A Beautiful Rebellion
Now in her mid-90s she was born conservative of the Japanese middle class and openly rebelled from her family’s expectations; she was expected to live the humble restrictive life of a homemaker. But rather than attending finishing school she went against the wishes of her family to study art. After stumbling across a book by O’Keeffe, stunned by her works Kusama wrote to O’Keeffe and received not only return letters but introductions to prominent contacts in the art world. Choosing to reinvent herself in this brave new dynamic art world she took the cathartic step of setting fire to over 2000 works, turning her back on Japan for a clean slate.
She found her voice in New York, as a Japanese woman in the male-dominated world of art, during a time when the opposition between Japan and America during the war was still at the forefront of minds. An alien in this bustling city in the late 50s, she was obsessively prolific in the face of racism and sexism.
Shifting from a life of wealth and privilege afforded by the support of her father; to poverty in the name of art and newfound freedom she survived on black coffee, onions and potatoes.
Craving fame and notoriety, she evolved from painting to performance. Gravitating to the radical during a time of flux, often collaborating with photographers and videographers, she plays in the liberal, in the space encompassing both artist and subject, becoming synonymous with her work. Evolving into a true visual artist, she did the unexpected, practising across painting, sculpture, fashion, performance and installation. Maybe one of the first to take the step into the world of a visual artist, she is a woman who paved the way for the multidisciplinary artists who came after her, rebelling against the predefined notions of woman, culture, race and even artist. Kasuma consciously railed against any box anyone attempted to place her in.
As Abstract exploded across New York, her infinity nets displayed a simplicity and beauty in a time that proceeded minimalism, taking on a scale she had not previously explored she worked tirelessly around the clock, landing her first solo show in 1959. These stunning pieces were at a scale that was encompassing, the viewer was confronted by these all-consuming works, that dominated space. Gracefully demanding attention using subtle texture and repetition en-mass to monopolise attention.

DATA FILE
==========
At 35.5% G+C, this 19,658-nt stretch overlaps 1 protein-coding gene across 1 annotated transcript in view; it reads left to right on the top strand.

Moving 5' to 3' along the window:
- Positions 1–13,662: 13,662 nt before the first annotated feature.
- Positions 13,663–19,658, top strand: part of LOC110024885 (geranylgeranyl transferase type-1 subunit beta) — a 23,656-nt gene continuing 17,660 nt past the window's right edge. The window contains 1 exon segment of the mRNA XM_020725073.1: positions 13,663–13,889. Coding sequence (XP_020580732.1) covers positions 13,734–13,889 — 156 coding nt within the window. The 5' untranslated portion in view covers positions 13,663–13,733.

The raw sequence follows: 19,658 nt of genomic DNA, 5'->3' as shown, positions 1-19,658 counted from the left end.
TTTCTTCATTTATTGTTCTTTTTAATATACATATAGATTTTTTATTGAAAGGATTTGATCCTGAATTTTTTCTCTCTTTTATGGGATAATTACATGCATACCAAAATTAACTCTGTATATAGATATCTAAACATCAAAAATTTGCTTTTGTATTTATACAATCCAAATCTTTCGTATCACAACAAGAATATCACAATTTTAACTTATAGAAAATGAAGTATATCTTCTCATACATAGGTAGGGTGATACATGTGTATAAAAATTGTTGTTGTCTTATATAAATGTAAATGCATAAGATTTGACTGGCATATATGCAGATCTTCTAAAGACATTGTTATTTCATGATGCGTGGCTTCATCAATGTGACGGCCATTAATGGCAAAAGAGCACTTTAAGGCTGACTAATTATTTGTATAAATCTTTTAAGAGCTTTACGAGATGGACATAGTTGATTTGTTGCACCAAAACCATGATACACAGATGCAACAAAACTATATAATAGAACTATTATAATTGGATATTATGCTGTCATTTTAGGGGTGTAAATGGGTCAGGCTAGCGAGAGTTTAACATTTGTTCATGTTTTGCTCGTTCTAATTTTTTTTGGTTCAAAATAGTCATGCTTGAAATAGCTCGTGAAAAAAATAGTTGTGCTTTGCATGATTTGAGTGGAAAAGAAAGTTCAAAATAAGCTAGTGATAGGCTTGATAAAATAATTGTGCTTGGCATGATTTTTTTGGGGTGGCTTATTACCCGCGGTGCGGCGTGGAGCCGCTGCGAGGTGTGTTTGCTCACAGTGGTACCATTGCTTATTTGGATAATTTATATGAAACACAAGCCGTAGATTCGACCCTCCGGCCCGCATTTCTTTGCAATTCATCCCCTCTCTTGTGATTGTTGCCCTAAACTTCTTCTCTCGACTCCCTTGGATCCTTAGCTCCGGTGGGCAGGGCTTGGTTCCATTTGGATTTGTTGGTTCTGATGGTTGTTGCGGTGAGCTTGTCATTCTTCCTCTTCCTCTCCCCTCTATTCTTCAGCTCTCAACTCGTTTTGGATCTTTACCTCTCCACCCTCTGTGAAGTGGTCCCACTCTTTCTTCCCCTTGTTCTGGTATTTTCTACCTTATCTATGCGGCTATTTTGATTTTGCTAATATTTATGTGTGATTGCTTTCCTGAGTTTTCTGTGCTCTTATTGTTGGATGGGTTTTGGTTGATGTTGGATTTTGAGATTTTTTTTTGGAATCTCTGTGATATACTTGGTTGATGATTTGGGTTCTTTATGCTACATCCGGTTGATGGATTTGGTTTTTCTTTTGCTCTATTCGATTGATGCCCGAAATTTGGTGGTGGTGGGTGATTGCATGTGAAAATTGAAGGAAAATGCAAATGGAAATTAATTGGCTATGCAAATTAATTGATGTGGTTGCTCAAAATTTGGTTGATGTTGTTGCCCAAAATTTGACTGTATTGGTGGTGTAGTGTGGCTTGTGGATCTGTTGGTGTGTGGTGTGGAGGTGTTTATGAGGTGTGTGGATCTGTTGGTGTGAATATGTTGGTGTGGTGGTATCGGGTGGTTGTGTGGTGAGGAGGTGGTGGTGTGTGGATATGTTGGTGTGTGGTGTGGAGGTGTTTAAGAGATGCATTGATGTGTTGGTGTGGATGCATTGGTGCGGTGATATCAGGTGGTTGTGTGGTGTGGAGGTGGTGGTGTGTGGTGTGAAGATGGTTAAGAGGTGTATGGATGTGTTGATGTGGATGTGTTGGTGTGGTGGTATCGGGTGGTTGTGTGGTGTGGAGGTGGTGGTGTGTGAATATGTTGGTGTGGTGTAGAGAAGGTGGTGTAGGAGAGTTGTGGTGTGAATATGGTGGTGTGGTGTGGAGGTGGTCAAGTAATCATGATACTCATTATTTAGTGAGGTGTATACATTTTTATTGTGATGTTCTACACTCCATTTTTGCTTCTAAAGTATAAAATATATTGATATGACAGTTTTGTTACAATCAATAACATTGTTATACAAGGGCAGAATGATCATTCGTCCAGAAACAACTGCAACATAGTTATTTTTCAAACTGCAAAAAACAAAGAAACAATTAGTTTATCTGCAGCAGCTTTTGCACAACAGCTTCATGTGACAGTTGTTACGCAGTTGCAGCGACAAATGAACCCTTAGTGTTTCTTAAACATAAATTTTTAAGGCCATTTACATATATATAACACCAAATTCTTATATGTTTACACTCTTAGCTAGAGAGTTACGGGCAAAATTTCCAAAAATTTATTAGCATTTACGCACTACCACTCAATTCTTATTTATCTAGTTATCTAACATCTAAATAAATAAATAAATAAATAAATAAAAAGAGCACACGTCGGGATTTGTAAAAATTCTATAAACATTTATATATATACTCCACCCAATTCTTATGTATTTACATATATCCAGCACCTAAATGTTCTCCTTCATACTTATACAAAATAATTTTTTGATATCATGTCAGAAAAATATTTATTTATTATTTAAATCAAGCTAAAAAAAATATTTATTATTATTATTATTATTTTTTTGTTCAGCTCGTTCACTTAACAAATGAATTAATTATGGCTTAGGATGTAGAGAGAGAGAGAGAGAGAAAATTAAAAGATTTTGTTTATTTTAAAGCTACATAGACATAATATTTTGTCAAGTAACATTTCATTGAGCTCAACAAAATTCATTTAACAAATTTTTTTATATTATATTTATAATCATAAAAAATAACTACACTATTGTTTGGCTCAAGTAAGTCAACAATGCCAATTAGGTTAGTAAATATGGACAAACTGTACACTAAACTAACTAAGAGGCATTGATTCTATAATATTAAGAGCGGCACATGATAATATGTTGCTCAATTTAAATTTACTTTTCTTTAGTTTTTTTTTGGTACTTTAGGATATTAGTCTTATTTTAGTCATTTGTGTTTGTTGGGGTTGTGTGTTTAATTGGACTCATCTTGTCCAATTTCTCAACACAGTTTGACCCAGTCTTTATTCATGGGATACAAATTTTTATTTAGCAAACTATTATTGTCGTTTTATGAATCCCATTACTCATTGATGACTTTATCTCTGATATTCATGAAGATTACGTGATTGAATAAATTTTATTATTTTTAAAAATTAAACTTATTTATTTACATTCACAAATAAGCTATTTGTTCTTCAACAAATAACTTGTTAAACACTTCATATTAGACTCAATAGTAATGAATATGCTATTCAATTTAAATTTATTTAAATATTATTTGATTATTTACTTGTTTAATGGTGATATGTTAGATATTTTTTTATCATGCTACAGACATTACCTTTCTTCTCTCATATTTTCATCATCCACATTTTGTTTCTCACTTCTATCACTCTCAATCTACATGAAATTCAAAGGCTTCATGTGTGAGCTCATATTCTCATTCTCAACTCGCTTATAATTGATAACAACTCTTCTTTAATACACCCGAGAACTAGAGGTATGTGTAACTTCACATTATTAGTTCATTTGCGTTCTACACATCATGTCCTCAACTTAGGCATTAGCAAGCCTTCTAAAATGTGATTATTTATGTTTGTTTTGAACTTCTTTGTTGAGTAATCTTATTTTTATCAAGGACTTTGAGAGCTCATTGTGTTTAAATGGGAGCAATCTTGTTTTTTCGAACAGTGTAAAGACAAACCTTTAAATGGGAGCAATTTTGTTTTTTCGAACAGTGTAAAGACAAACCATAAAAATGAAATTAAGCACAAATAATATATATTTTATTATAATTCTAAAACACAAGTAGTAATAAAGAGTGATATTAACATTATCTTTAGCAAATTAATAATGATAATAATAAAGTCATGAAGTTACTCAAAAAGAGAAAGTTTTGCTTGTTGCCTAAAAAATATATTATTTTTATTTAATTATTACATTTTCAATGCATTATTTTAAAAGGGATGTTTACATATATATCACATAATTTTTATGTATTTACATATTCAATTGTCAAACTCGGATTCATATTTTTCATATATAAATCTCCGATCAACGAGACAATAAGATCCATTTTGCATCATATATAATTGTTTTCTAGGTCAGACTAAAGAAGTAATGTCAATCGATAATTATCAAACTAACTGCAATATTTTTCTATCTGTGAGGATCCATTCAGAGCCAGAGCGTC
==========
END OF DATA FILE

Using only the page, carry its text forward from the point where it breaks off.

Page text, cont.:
It was this leap into exhibition that began a cycle of plagiarism within the circles she moved. A friend, Andy Warhol notably “co-opted” her ideas of repetition on wallpaper, being frustrated at the lack of acknowledgement, she sank inward, papering studio windows, her surroundings echoed her mood as she guarded her work.
Then in 1965, she confronted the world with her first Infinity room. Using mirrors and soft dotted objects, she filled the space, enveloping the viewer in a never-ending sea of dots the experience was active, stripping the viewers' control. Yet less than two years later the concept was reimagined by Samaras, again without credit. Triggering a deep depression, she then attempted to take her own life.
In 1966 this beautifully rebellious artist took the step of exhibiting in the Venice Biennale, she did not let her lack of invitation to show at this prestigious event stop her, she instead showed narcissus garden, a critique of capitalism in art. In direct critique to the spirit of the event, she sold her mirrored orbs for a meagre two dollars. Obliterating the work slowly, as it was dismantled by the act of sale until the committee ejected her from the event.
Deemed to be an "aggressive self-premotor", Kusama's forward nature flew in the face of gender stereotypes. This was both a highly unusual trait for a woman of her time, but also deeply unpopular.
In 1967, her sense of protest came to the fore, with performance art utilised as a vehicle, her anti-war "atomic explosions" painting nude participants in polka dots the descended onto wall street to demand the recall of troops from Vietnam. Then in 1968, continuing protest through art, she formed the church of self-obliteration and officiated the first gay wedding. News of this broke in Japan, bringing shame to her family.
1973 marked her return to Japan, and the decline of her mental health, in 1977 she took the step of checking herself into a hospital in Tokyo, this is where she lives to this day. Obsessively working 9 hours each day in her studio. Here she lived quietly until 1989 when she was invited to do a retrospective by the centre for international contemporary arts, this throws her work back onto the international stage.
1993 she was finally invited to show at the Biennale, retracing the steps she was once banished from, she was welcomed with open arms.
Throughout the last few decades, her notoriety and profile grew. Surpassing many of those men who prayed on her unique vision and co-opted her concepts as their own. She has grown to shine as one of the most recognisable faces in the art world today. With her interactive work, obliteration currently showing until the 29th of August in the Tate Modern.
She is one of the most radical figures we have seen and is still working prolifically today, her works were designed to obliterate her inner thoughts, yet give us just a glimpse into the stunning mind of Kusama. Finding beauty in the infinity of repetition.
As homage to this incredible artist, we have for this piece taken brights from the G.F Smith Colorplan collection, trying to emulate her sense of play, we play. In colour and in scale.